I was the only one who seemed to notice this glaring inconsistency in a young boy who, in the words of his French teacher, ‘had the gift of being able to see through languages’ and yet was struggling miserably in his native language!

I remember my mother recounting to me how one of my teachers had told her that my ‘comprehension is nil.’ But still the penny just couldn’t seem to drop, with either my teachers or my parents.

This would be the first of many developmental red flags which today would be a clear indicator of a possible Autism Spectrum Condition/Disorder.

But it was the 70s and nobody, including me, seemed to be able to see past my IQ.

To be continued……


Autism is a lifelong developmental condition that delays or impairs

  • Communication and social skills
  • Behavior skills
  • Learning skills

Although there is no known cure for autism, early intervention and treatment can help children develop these skills and can add considerably to the quality of their life and the lives of their families.

I was in my 40s when I discovered I have Asperger’s Syndrome.

I managed to more or less overcome most of my Autistic challenges through sheer intellectual brute force, but even that wasn’t enough to prevent my lifelong social isolation which would likely have been absolute if I had not had the good fortune to have married in my 20s.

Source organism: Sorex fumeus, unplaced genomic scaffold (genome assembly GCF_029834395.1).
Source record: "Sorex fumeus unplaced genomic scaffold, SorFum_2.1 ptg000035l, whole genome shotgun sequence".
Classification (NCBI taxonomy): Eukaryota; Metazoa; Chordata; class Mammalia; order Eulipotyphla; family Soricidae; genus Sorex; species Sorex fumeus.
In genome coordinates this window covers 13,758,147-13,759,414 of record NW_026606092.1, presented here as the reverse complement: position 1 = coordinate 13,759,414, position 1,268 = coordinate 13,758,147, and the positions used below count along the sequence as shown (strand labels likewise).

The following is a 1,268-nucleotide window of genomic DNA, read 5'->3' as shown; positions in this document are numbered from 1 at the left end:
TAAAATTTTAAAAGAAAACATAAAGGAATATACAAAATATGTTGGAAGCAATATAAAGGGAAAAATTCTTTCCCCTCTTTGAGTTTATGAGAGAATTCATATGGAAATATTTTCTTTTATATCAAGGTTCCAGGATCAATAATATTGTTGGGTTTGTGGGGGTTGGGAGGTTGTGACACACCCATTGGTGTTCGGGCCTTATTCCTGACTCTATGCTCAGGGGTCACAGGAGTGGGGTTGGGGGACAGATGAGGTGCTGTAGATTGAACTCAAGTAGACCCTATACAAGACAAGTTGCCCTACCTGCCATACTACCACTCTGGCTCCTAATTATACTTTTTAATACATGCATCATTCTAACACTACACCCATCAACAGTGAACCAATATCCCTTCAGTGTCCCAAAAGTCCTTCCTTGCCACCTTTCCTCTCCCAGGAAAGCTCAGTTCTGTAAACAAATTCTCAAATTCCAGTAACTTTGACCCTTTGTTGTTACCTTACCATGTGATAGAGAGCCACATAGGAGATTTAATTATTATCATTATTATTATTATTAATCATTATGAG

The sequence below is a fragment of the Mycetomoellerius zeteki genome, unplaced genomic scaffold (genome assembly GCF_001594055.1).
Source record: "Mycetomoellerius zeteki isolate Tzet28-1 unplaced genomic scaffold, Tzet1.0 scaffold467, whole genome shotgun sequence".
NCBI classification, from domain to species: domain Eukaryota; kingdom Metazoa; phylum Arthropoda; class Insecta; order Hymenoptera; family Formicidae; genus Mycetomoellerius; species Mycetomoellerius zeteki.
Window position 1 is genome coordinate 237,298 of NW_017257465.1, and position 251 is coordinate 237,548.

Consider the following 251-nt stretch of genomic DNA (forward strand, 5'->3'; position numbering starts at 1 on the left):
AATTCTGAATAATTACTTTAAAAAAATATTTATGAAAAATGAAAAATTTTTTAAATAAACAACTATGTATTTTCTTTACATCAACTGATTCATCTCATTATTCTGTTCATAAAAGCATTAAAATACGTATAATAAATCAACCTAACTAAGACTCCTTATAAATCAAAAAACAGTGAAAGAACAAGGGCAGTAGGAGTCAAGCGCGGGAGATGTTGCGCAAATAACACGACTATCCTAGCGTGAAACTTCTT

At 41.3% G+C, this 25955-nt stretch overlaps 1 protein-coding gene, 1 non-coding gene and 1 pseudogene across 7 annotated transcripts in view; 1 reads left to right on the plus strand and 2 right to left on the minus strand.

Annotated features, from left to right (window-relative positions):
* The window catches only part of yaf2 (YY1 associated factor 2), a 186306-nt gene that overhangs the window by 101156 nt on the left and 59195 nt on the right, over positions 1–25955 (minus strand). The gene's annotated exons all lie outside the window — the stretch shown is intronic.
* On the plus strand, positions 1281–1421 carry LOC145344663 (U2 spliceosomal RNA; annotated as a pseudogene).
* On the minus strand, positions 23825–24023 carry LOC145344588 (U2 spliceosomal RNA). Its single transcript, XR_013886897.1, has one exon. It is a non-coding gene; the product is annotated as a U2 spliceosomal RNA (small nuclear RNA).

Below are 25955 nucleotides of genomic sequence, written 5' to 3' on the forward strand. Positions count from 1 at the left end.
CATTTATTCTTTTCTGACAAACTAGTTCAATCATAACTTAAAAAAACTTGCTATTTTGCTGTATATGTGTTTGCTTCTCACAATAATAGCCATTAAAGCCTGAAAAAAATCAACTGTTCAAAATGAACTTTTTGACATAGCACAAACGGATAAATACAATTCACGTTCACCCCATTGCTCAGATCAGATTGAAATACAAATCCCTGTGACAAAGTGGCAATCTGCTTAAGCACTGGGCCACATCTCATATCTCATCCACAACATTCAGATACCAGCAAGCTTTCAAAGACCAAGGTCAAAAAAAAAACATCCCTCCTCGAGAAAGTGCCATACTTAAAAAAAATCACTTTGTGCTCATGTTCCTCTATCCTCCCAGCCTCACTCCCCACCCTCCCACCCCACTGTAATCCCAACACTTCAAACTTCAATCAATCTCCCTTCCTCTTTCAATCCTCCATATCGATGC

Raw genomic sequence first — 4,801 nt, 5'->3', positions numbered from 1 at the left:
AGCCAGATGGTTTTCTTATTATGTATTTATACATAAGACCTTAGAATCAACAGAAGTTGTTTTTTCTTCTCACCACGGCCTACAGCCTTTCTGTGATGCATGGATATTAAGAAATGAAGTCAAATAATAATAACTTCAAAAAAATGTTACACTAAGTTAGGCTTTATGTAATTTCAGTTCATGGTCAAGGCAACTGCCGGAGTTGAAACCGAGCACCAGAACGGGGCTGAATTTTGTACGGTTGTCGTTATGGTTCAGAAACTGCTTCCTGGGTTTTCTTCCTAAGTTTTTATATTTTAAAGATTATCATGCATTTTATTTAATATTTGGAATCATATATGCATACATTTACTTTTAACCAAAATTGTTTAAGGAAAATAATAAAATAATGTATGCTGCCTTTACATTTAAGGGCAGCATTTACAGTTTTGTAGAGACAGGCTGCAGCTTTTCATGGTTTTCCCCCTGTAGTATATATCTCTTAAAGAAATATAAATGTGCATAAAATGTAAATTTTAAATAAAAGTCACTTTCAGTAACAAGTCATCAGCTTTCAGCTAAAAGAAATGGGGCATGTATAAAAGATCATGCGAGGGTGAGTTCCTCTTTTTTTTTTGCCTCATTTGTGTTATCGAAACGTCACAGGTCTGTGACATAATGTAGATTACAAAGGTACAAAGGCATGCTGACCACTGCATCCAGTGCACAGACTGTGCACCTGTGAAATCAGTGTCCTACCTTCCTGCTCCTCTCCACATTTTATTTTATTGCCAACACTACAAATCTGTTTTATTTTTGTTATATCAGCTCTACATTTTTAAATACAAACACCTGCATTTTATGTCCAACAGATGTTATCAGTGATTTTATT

It is my hope that you and/or your loved ones and others on the Autism Spectrum benefit from the earlier intervention that I missed.

But however old you are, know this. It is never too late.

5 Comments (+add yours?)

  1. smuggybunny
    Sep 22, 2012 @ 01:43:58

    I had a special education plan from third grade to fifth grade, and it was a lot like yours. I studied on my own in class for most of the school day. I call it the Leave Me Alone Education Plan. It was great.


  2. spectrumscribe
    Sep 22, 2012 @ 02:46:26

    It was great as it gave me more time to myself.

    In first grade I would look up from my books periodically, and watch in bewilderment, from the back of the classroom, as the other kids struggled with math tables and fractions.